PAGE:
Local councils should adopt Spanish-style booking systems on British beaches to better deal with crowds and avoid the chaotic scenes that unfolded last week, MPs have said.
It came as Government scientists suggested that large gatherings on beaches were actually safer than remaining indoors, and may not be “a great danger.”
One said: “They’re all outdoors and if every one of those groups is a family then what’s the worry?”
A major incident was declared in Bournemouth, on the Dorset coast, on Thursday after half a million people abandoned social distancing to flock to the beach.
Roads were gridlocked, drunken fights broke out and more than 40 tonnes of rubbish was strewn across the sand. Three people were stabbed and eight were arrested.
The debacle prompted an extraordinary blame game as Bournemouth, Christchurch and Poole Council came under fire from MPs and local community groups for failing to predict the influx and take preventative action.
Susan Phillips, the local mayor, insisted it was the fault of day trippers travelling from further afield. The council said it did not have any power to take action and blamed central Government, while local MPs warned the council needed to “up its game.”
Dorset Police were “absolutely livid” with the council for failing to prevent the chaos, the Telegraph understands.
And because a major incident was declared, the local hospital was forced to discharge vulnerable patients to make room for an influx of people that never materialised.
Boris Johnson yesterday warned people against “taking liberties” with social distancing rules as he said it could lead to the danger of a “serious spike” in coronavirus infections.
Pressed on whether the Government would close beaches, a Number 10 spokesman told a Westminster briefing: “It is for local authorities to manage numbers.”
However, the Local Government Association said: “Councils and the emergency services cannot be left to manage this issue alone.”
Cllr Ian Hudspeth, chair of the LGA’s Community Wellbeing Board, said: “The Government can help councils by stepping up efforts to educate the public on the specific risks posed by ignoring social distancing in tourist environments.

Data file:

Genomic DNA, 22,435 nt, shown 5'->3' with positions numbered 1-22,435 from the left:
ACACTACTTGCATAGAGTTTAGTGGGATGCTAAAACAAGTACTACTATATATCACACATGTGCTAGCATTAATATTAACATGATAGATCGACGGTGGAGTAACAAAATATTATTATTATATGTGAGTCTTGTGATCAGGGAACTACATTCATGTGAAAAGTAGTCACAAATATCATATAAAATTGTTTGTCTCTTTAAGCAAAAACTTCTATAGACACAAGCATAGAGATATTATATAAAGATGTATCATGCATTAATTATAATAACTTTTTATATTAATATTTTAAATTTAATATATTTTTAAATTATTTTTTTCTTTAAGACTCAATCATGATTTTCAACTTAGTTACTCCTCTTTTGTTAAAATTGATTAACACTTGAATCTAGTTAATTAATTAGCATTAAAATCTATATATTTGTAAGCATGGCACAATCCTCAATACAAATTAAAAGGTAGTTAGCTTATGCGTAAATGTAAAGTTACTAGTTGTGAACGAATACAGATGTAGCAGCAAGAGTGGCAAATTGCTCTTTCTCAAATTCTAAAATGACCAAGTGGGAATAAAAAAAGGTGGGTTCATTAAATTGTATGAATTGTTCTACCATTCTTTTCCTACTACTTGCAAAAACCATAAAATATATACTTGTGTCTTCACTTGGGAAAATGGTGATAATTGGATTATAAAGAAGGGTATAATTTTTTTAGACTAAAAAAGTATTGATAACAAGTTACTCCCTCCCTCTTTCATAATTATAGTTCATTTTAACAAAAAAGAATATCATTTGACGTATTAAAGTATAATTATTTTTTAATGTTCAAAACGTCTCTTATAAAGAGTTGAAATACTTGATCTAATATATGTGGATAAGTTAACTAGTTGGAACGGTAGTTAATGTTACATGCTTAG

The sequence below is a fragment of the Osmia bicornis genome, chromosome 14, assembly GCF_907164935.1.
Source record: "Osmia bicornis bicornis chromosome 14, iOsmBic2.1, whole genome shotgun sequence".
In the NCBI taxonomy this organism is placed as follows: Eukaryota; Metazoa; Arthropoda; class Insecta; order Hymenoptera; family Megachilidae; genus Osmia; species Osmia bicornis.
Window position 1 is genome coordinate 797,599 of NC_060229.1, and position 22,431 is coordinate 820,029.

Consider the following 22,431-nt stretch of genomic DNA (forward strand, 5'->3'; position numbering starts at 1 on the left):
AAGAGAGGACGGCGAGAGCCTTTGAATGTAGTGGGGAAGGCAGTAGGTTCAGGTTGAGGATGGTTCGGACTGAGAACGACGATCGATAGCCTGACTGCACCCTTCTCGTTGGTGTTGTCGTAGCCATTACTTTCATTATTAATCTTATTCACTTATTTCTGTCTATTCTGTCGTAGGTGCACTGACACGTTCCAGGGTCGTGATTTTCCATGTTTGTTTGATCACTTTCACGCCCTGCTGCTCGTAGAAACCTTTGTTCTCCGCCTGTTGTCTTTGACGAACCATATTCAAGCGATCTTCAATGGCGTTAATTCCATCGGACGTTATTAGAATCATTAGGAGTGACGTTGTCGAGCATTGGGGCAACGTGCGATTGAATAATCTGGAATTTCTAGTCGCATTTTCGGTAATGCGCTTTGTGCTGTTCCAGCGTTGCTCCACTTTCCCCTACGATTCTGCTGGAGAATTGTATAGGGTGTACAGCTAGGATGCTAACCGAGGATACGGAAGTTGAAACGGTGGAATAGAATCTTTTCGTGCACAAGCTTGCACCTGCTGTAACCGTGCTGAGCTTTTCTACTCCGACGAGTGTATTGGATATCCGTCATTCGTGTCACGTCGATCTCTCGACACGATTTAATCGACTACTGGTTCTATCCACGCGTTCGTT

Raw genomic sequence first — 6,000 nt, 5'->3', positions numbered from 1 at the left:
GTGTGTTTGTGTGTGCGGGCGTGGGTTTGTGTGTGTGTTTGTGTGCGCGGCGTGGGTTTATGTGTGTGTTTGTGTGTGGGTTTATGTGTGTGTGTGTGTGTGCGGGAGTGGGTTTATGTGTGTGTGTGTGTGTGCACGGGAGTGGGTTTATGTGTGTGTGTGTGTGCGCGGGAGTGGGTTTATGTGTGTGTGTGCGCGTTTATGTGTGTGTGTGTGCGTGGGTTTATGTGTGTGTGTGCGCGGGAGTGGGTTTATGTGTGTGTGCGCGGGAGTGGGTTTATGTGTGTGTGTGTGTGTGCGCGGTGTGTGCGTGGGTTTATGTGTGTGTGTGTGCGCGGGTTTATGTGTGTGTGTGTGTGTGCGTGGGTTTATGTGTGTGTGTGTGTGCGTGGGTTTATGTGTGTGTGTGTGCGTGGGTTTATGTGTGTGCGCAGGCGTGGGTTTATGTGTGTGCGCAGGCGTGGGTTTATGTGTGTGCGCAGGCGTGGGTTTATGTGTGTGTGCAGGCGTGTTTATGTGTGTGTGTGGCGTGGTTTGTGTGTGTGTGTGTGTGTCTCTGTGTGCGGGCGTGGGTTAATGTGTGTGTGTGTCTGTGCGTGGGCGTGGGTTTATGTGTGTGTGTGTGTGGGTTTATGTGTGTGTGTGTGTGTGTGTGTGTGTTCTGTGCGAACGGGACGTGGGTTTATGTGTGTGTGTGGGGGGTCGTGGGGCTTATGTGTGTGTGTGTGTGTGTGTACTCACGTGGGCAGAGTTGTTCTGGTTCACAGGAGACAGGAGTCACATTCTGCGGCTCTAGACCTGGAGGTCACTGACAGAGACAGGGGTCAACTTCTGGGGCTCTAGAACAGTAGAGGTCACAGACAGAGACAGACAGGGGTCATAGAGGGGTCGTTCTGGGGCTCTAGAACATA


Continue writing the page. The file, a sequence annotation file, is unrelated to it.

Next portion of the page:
“Rail companies need to enforce rules around face coverings on public transport and, alongside Highways England, can help control numbers by using signage to give plenty of warning about overcrowding so people can change plans.”
Tobias Ellwood, Conservative MP for Bournemouth East, said the beach should have been declared full by 11am. He said alcohol sales should be restricted in shops near the beaches and road closures should be put in place to discourage people from overcrowding and dangerous parking.
He told the Telegraph that tannoy systems could have been used to disperse the crowds, who had all gathered in one central spot near the pier, or marshalls deployed to move people along.
He said local authorities should “absolutely” look to adopt measures introduced on the continent, such as pre-booked slots on the sand, dividing the beaches into sections, deploying armies of “beach monitors” and reducing capacity.
“Everybody is familiar with apps, there are many clever and innovative ideas we could use to our advantage,” he said.
“This is the new normal, we should get better at this, if others are doing things successfully, we should learn from best practice.
“We should be looking at what other countries are doing.”
Mr Ellwood called for a national situation centre with the command and control to allocate outside assets if urgent assistance was required.
“If there were a big event in London, police there would call in help from other forces and that is what we need here, strategic thinking would encourage greater participation of the Armed Forces, for example.”